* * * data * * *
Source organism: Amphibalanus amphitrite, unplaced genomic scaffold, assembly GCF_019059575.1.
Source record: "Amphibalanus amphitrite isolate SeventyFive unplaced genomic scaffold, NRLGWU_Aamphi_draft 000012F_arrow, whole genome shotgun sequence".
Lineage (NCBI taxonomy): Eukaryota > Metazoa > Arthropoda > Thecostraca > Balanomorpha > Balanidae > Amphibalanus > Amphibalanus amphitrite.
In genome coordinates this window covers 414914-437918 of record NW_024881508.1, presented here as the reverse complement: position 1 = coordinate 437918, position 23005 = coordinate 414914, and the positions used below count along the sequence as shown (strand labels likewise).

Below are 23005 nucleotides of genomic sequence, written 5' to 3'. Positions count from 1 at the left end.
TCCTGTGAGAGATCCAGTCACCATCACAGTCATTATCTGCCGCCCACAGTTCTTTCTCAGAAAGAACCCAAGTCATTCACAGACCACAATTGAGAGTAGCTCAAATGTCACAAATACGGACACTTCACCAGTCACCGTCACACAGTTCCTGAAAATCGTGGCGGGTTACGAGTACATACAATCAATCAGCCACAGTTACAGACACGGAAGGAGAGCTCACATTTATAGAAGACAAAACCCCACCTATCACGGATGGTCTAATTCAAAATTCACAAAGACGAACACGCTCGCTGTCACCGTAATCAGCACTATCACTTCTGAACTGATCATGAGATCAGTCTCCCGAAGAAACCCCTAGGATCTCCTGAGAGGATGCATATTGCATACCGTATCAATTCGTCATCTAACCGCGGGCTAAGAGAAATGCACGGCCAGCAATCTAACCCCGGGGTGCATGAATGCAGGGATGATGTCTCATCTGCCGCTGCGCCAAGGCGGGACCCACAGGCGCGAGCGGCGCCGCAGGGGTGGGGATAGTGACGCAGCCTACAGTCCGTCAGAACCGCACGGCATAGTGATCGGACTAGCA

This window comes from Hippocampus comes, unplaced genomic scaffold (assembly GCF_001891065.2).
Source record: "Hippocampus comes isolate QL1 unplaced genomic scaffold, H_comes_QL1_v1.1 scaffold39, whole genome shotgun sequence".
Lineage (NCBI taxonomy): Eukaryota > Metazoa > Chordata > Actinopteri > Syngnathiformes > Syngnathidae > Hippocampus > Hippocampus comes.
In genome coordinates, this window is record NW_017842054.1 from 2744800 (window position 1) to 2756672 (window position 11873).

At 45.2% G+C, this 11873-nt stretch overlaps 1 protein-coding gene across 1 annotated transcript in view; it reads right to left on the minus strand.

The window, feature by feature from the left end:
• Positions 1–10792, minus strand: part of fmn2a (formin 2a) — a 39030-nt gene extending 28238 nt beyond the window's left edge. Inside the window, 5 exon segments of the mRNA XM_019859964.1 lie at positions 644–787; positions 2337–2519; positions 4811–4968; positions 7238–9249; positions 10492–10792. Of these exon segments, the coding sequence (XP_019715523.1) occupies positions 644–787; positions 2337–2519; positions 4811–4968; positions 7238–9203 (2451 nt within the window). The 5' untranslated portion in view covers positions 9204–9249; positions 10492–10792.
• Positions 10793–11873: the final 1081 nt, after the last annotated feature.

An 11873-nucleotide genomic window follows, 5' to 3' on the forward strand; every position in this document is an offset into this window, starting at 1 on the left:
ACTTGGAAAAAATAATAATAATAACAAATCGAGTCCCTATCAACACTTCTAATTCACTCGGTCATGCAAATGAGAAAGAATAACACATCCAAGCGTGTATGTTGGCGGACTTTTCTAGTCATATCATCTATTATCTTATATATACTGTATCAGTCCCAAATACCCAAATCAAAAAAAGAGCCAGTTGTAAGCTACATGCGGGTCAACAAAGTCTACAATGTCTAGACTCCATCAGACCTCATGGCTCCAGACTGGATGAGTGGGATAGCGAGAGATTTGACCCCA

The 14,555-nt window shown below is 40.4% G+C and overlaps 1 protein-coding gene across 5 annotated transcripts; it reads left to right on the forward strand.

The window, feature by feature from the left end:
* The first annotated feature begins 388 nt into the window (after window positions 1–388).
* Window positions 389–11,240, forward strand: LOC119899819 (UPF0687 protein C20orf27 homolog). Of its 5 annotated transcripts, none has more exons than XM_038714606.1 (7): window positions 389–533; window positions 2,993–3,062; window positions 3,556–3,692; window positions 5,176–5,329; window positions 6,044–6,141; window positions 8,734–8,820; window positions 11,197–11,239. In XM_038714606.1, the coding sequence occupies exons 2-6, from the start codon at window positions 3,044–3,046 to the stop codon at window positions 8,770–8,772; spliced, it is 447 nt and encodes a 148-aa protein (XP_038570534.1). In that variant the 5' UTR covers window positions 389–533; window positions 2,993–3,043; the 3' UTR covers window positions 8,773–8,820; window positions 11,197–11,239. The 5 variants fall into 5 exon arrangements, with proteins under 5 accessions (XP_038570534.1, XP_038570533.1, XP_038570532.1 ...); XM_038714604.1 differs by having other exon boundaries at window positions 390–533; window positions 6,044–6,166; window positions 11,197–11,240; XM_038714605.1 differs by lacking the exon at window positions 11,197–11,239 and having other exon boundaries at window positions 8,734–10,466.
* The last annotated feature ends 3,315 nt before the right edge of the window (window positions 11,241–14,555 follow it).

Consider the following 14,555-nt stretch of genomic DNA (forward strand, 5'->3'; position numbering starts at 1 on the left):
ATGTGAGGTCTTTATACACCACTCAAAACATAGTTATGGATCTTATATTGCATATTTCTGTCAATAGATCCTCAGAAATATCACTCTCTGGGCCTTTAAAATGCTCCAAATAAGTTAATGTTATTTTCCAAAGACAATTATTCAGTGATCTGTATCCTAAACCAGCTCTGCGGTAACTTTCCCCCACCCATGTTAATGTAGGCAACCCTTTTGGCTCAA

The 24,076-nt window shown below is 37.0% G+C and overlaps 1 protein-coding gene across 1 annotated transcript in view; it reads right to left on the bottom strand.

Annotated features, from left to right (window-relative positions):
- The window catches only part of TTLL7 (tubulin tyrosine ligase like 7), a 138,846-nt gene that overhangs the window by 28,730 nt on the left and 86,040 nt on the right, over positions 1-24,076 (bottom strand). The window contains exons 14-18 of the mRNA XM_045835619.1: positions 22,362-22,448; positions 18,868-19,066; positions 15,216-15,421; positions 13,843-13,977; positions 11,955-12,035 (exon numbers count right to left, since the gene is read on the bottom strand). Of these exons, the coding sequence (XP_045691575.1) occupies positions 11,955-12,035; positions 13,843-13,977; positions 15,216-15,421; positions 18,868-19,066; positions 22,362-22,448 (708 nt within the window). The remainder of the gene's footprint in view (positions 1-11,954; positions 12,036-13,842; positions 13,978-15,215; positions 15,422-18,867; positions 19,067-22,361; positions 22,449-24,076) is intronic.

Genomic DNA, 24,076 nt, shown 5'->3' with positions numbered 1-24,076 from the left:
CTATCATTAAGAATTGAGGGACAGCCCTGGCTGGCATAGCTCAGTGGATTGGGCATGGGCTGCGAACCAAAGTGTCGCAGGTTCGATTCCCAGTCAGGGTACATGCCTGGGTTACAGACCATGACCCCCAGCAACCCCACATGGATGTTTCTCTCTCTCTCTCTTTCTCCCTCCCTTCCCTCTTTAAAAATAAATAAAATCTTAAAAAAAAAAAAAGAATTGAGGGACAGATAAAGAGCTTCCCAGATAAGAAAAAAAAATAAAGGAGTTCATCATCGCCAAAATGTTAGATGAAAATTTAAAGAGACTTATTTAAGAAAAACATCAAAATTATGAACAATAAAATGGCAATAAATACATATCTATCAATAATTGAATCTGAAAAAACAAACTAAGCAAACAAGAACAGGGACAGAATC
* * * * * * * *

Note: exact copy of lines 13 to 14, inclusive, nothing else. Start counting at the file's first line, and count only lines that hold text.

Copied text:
• Positions 1–10792, minus strand: part of fmn2a (formin 2a) — a 39030-nt gene extending 28238 nt beyond the window's left edge. Inside the window, 5 exon segments of the mRNA XM_019859964.1 lie at positions 644–787; positions 2337–2519; positions 4811–4968; positions 7238–9249; positions 10492–10792. Of these exon segments, the coding sequence (XP_019715523.1) occupies positions 644–787; positions 2337–2519; positions 4811–4968; positions 7238–9203 (2451 nt within the window). The 5' untranslated portion in view covers positions 9204–9249; positions 10492–10792.
• Positions 10793–11873: the final 1081 nt, after the last annotated feature.